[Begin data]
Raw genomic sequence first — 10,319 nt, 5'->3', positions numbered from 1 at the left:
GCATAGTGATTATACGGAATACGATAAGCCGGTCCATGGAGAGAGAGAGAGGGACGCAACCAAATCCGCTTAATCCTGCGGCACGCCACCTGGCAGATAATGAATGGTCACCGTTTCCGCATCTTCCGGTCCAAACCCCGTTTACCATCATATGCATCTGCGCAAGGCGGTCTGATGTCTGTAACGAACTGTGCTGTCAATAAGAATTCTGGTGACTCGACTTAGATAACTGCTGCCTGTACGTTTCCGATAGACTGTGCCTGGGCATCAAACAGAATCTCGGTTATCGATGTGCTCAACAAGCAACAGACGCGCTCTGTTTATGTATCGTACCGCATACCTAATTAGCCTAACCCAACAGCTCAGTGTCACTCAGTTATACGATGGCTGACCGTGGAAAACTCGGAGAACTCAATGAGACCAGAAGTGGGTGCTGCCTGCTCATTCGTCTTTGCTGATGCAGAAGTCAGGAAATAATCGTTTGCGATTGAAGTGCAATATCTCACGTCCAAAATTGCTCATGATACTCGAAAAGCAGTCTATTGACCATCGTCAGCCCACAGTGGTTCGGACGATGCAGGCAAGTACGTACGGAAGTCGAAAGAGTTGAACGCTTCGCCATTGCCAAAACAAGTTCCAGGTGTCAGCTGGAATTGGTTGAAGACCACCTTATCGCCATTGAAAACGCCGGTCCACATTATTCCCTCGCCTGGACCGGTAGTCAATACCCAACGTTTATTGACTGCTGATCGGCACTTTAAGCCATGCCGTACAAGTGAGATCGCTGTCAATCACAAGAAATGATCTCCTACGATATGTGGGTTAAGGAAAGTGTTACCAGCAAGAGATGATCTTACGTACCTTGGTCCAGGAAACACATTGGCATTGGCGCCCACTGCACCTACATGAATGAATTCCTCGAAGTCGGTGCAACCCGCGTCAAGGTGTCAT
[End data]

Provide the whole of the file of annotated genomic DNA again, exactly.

Raw genomic sequence first — 10,319 nt, 5'->3', positions numbered from 1 at the left:
GCATAGTGATTATACGGAATACGATAAGCCGGTCCATGGAGAGAGAGAGAGGGACGCAACCAAATCCGCTTAATCCTGCGGCACGCCACCTGGCAGATAATGAATGGTCACCGTTTCCGCATCTTCCGGTCCAAACCCCGTTTACCATCATATGCATCTGCGCAAGGCGGTCTGATGTCTGTAACGAACTGTGCTGTCAATAAGAATTCTGGTGACTCGACTTAGATAACTGCTGCCTGTACGTTTCCGATAGACTGTGCCTGGGCATCAAACAGAATCTCGGTTATCGATGTGCTCAACAAGCAACAGACGCGCTCTGTTTATGTATCGTACCGCATACCTAATTAGCCTAACCCAACAGCTCAGTGTCACTCAGTTATACGATGGCTGACCGTGGAAAACTCGGAGAACTCAATGAGACCAGAAGTGGGTGCTGCCTGCTCATTCGTCTTTGCTGATGCAGAAGTCAGGAAATAATCGTTTGCGATTGAAGTGCAATATCTCACGTCCAAAATTGCTCATGATACTCGAAAAGCAGTCTATTGACCATCGTCAGCCCACAGTGGTTCGGACGATGCAGGCAAGTACGTACGGAAGTCGAAAGAGTTGAACGCTTCGCCATTGCCAAAACAAGTTCCAGGTGTCAGCTGGAATTGGTTGAAGACCACCTTATCGCCATTGAAAACGCCGGTCCACATTATTCCCTCGCCTGGACCGGTAGTCAATACCCAACGTTTATTGACTGCTGATCGGCACTTTAAGCCATGCCGTACAAGTGAGATCGCTGTCAATCACAAGAAATGATCTCCTACGATATGTGGGTTAAGGAAAGTGTTACCAGCAAGAGATGATCTTACGTACCTTGGTCCAGGAAACACATTGGCATTGGCGCCCACTGCACCTACATGAATGAATTCCTCGAAGTCGGTGCAACCCGCGTCAAGGTGTCAT